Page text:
There’s an irresistible cliché about cleanliness you might have heard of; the one about it being next to Godliness. I think this is one of the truest clichés ever produced in the history of good-hearted exaggerations. Cleanliness today is as difficult to locate as are the Gods. The day we see a truly clean India will also be the day we see all the vagabond gods making their overdue returns. Or maybe it’s only the Gods who can ensure perfect civic hygiene to this littered country of ours.
Every year millions of people die from diseases associated with inadequate water supply, sanitation, and hygiene. Over half of the hospital beds in the world are occupied by patients suffering from water- and sanitation-related diseases. Contagious diseases from human waste and lack of sanitation are easily the most harmful cause of ill health. That’s just to put into perspective what those easily overlooked stagnant waters and easily tossed half eaten sandwiches end up contributing to when you’ve easily moved on to your next wasteful activity.
Community participation is what every cause hopes for. Sadly, it’s the cause of spreading filth that sees maximum participation. But nonetheless it’s the same community that can make the difference between success and failure when a government or outside agency plans a sanitation program. When locals participate in sanitation planning, the result is more likely to benefit local needs. Dealing with this issue on a local level, one locality at a time seems to be the route that has been taken over the years –
“No garbage in my backyard”
“A garbage dump in every corner of my locality”
But that hasn’t obviously worked. Our lack of civic sense made international news in during the recently concluded Commonwealth games. So after all the years being a country of snakes and elephants we are now a tremendously rich country which just hasn’t been able to learn to keep its toilets clean. Every advancement in technology; every frontier breached in infrastructure; every leap against superstition gets tainted, in every sense of the term, by our almost compulsive mentality of sharing our waste with the world.
Only government functions and government establishments seemed untouched by the overflowing garbage from the rest of India. Even that’s not the case anymore. Independence Day celebrations, last year, took cognizance of this national embarrassment and allowed litter to be present in national broadcast. Lamenting that India scored poorly in cleanliness; Manmohan Singh stressed that children needed to be taught hygiene under a new Clean India campaign thus showing that he has almost lost hope in the current generation and wants to ensure the next generation does better.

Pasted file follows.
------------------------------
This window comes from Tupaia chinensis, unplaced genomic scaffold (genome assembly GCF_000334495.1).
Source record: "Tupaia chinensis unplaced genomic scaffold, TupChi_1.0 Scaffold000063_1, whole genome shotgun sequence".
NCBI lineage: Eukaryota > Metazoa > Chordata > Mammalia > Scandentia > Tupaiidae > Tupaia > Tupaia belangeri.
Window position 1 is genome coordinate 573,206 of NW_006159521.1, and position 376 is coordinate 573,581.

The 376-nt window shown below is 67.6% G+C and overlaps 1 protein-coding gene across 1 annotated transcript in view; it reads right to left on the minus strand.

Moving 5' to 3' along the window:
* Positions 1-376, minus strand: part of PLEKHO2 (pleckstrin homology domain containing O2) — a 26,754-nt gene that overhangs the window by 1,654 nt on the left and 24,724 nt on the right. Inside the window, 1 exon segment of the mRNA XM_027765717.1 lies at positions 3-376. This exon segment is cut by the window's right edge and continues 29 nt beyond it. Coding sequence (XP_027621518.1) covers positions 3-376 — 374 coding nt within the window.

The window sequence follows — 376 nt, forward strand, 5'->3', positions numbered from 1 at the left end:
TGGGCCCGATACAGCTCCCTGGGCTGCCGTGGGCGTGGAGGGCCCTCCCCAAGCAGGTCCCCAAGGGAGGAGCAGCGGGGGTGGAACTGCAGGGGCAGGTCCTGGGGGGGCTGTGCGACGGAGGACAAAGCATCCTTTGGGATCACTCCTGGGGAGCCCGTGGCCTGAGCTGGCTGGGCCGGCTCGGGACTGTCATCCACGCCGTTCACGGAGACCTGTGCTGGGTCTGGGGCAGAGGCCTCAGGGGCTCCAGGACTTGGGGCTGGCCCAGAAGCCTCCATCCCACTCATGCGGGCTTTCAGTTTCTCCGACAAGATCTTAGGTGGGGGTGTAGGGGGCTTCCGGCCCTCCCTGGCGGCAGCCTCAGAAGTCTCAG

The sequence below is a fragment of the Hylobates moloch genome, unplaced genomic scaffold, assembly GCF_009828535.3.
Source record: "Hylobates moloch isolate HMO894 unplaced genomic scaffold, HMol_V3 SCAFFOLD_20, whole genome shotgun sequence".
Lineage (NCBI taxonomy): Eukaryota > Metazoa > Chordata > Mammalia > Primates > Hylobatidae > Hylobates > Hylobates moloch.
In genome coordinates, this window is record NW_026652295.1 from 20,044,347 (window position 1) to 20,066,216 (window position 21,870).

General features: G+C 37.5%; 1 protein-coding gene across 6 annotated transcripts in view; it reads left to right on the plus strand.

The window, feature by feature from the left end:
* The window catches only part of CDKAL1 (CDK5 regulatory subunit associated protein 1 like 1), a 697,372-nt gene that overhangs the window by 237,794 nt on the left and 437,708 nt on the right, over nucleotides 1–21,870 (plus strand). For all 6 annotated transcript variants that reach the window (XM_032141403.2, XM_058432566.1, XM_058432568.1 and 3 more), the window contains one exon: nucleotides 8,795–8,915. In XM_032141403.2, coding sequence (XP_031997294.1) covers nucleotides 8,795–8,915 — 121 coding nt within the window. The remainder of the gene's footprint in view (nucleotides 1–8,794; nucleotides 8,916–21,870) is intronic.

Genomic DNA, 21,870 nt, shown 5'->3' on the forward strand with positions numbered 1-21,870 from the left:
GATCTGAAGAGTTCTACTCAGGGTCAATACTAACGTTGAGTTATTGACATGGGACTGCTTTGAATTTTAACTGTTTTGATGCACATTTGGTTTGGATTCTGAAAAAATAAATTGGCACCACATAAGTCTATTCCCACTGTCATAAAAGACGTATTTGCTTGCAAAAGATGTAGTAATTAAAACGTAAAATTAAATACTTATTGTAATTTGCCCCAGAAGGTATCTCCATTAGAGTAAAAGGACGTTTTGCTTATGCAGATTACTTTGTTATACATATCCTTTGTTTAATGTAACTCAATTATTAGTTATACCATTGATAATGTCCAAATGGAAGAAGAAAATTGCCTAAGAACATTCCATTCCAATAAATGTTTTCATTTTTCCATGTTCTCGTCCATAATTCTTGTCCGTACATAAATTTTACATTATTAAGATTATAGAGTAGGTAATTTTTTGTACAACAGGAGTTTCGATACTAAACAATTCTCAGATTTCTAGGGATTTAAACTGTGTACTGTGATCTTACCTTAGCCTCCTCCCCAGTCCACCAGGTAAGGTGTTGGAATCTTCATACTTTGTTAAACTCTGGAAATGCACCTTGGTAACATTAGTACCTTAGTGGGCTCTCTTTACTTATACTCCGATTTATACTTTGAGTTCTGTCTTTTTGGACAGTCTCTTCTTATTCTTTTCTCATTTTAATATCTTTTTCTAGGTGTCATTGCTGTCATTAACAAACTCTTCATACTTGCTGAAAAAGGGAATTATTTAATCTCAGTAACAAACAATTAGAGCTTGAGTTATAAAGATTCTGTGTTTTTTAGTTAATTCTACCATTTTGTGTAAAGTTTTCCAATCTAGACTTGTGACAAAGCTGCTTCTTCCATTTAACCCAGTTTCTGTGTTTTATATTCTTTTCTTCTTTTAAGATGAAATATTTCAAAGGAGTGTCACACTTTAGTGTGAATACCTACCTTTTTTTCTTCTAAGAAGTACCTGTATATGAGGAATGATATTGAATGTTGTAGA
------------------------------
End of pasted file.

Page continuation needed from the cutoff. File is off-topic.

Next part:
If I were the leader of a country like India where all my efforts towards progress are marred by a lack of civic sense I’d be having dreams that my countrymen (and women) somehow magically transform into fully aware and equipped civic activists; everyone ensuring that mouths spewing spittle, hands casually tossing litter, stained walls and bare bottoms on railway tracks do not become part of our landscape. Even then my dream would end with the break of dawn but here’s a chance to realize it in some form Right now.
The ‘Come, Clean India’ Movement www.comecleanIndiawith.me
‘Come, Clean India’ is a national movement to make, and keep, public spaces clean in India. The movement is generating a national will and action among all strata of Indians. Gandhian in its simple design and call for national action, the movement is scientific and entrepreneurial and extremely practical in its approach. If you are happily reaping the benefits of free market with reduced government involvement you can certainly clean up the mess you have accumulated with minimum government support too.
Currently the campaign is running in 4 cities (Delhi, Jammu, Itanagar, and Trivandrum) to tremendous response, the movement will very soon be launched across other 8-10 cities.
Now what’s the plan?
Every alternate Sunday, 60-100 volunteers get together and physical clean each of these cities. Everyone’s invited.
Now what can you do?
As a volunteer, you will be equipped. The latest in litter cleaning technology viz. long brooms and shovel will be provided. You will also be provided venues where these weapons can be put to use (so that there’s no legal action for using unseen technology in public).
This is one of those rare chances to paint your local news with pictures of clean-up activities and get happy that you were there too. It’s the magnitude of this movement which ensures that the improvement scored here will be sustained for long.
The campaign is an initiative of the Imagindia Institute. Remember you are doing this for the image of the entire country. Happy picking.
Jaago Re has been providing many opportunities in the past regarding the same issue
If you couldn’t make yourself available then, join now. It’s just delayed. You’re not very late.
Parimal Tripathi is a volunteer content writer for Jaagore. To learn and speak about issues on street children, environmental pollution, garbage disposal, corruption, volunteering, volunteer work, community services, NGOs, social and civic issues visit http://www.jaagore.com
Tata Tea Jaago re campaign to awaken Indians on issues like corruption, motivate for voting, primary education for child, women’s rights and the global warming. .....read more